The following notes on the Artefacts we have in the Museum has been written by our Honorary President, Joan Ham
The Greenfield Family
One of the paintings in the Museum by the late Mr. Bramham shows a prominent house in Church Street known as Forge House. This was originally’ Duke’s shoeing forge which was purchased on 22nd June 1931 by Laura Greenfield, wife of Edwin Greenfield, as a family home.
Happily for the Museum, the Greenfield family and busness never threw anything away so that every piece of paper, household object, sporting equipment, etc., was preserved, giving a very detailed picture of family and business life going back nearly 200 years. Greeenfields occupied the prime positions in the village, and sold everything, as they claimed “from cradle to grave.” They delivered goods to surrounding villages and would collect items from the chemist and batteries and accumulators from the electrical shop for customers on their rounds. They even had a funeral department for their ‘customers’ last needs. We are fortunate indeed to have many Greenfield items in the Museum.
The Flower Fairies
Cecily Mary Barker first came to Storrington in 1942 to escape the bombing in London but settled permanently in 1968 and lived in the annexe of the The Manor House Hotel in Church Street (now demolished). The first Flower Fairy book was published in 1923, every fairy was modelled on a real child, often one of her sister Dorothy’s little kindergarten pupils. She died in 1973 and her ashes are buried in the churchyard of St Mary’s Parish Church, Storrington.
The Cyclists Touring Club
One of the perhaps less exciting looking exhibits in the Museum is a dull square metal sign about eighteen inches square showing a winged wheel and the letters “CTC” standing for “Cyclists Touring Club”. Wherever this sign was seen, cyclists could be sure of tea, a toilet and often bed and breakfast. Cycle touring was a very popular leisure activity between the Wars, and it was nice to know where there was such a place for a rest and refreshment at the least.
Visitors to the Museum cannot fail to notice the large shield with the Admiralty badge. This was presented to the old Chanctonbury Rural District Council during WWII as a result of a special National Savings drive during which the District exceeded the expected total. During the war people were encouraged not to spend money frivolously but to put as much as possible into National Savings by way of stamps (6d each) or Savings Certificates (15/- with interest after five years) to help pay for the war. Thirty savings stamps could be exchanged for a Certificate. Every school, organisation and business was set their own target for special weeks such as “Spitfire Week”, “Support our Soldiers” and “Warship Week” among others. Chanctonbury Rural District exceeded the allotted total during Warship Week, and in particular Storrington Primary School where the children brought in their pocket money to buy savings stamps. As a “reward”, the District was permitted to “adopt” ,a brand new frigate, H.M.S. Kale, and the schoolchildren wrote letters to the crew and sent them books, comforts and cigarettes, especially at Christmas.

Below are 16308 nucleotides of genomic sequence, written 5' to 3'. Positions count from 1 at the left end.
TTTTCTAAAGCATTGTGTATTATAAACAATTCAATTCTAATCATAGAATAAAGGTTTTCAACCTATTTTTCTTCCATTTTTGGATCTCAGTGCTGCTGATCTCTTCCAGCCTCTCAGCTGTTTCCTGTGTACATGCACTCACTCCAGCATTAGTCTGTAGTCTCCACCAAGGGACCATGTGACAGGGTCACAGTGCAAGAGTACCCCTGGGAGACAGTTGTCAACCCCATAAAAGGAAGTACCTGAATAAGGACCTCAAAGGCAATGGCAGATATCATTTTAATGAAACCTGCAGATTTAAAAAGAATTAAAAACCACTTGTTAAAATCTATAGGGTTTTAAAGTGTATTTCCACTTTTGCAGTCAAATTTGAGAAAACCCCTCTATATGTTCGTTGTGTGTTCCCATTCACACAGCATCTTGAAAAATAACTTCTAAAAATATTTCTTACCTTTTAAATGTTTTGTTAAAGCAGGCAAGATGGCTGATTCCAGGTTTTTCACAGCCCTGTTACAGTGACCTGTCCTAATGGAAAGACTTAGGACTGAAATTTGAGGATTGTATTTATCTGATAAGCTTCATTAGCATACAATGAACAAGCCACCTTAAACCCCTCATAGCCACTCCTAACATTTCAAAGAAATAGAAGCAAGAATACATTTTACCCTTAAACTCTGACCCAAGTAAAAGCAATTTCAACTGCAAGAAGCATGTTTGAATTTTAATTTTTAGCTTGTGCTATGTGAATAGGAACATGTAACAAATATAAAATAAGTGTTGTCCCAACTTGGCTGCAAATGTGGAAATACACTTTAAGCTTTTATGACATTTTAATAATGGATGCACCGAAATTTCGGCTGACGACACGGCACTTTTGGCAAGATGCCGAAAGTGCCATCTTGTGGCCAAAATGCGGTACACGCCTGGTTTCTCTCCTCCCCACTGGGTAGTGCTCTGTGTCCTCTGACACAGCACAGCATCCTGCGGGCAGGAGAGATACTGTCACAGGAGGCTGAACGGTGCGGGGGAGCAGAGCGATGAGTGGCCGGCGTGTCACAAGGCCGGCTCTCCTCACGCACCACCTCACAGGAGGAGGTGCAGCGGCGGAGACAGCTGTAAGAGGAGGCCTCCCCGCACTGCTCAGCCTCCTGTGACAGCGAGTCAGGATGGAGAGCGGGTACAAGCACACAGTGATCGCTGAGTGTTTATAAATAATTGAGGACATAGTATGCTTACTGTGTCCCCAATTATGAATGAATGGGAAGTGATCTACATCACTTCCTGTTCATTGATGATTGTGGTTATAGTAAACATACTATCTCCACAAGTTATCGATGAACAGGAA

The Agricultural Cabinet
The agricultural cabinet in the Museum contains some lethal looking tools, including a monstrous hedge-trimmer, which surely took two strong men to operate, as the cutting operation required the manual turning of a wheel. Perhaps less notable are the initials burnt into the handles of forks &c. “H.V.R.”‘ standing for Herbert Valentine Ravenscroft. Colonel Ravenscroft (1868-1952) was the last private owner of The Abbey, an estate which included all the land from the Abbey across to Chantry Lane, and a cottage in Greyfriars Lane where his dairyman lived, The estate was fairly self-supporting with a large vegetable and fruit garden, cows and pigs, wheat fields and a large ornamental garden.
Colonel Ravenscroft is immortalised in Hugh de Selincourt’s classic book, The Cricket Match” which features the Colonel’s Cricket Match. This was an annual event keenly anticipated by the village during the inter-war years Colonel Ravenscroft came to The Abbey in the 1920, he took a personal interest in village affairs and was a great benefactor, presenting a flag and flag-pole to the Storrington Cricket Club, becoming President of the Storrington Horticultural Society (1945) and presenting a trophy. The Church benefited from his generosity by the gift of a pulpit replacing the old Caen stone one, choirstaIls and the galleon weathervane made by Paul Hardy and Alfred Crowhurst. He was instrumental in the formation of the Comrades Club after the First World War, fore-runner of the Storrington branch of the British Legion, and presented them with the land for the Bowling Club.
Reginald Fairfax Wells
Have you noticed the pottery pieces in the end cabinet: a horse, a bull and a bowl? These are unique studio pieces made by Reginald Fairfax Wells, and featured in an arts magazine when they were made. He is perhaps better known locally as the builder of the delightful vernacular cottages at Roundabout, where he incorporated much local material. The houses were greatly sought after by London stage people as country retreats when they were built.
There are many other items to see at the museum plus and a monthly rolling exhibition cabinet to keep you coming back.
Here is some video footage of the museum by the “Bald Explorer”, Richard Vobes in his Quest for England series.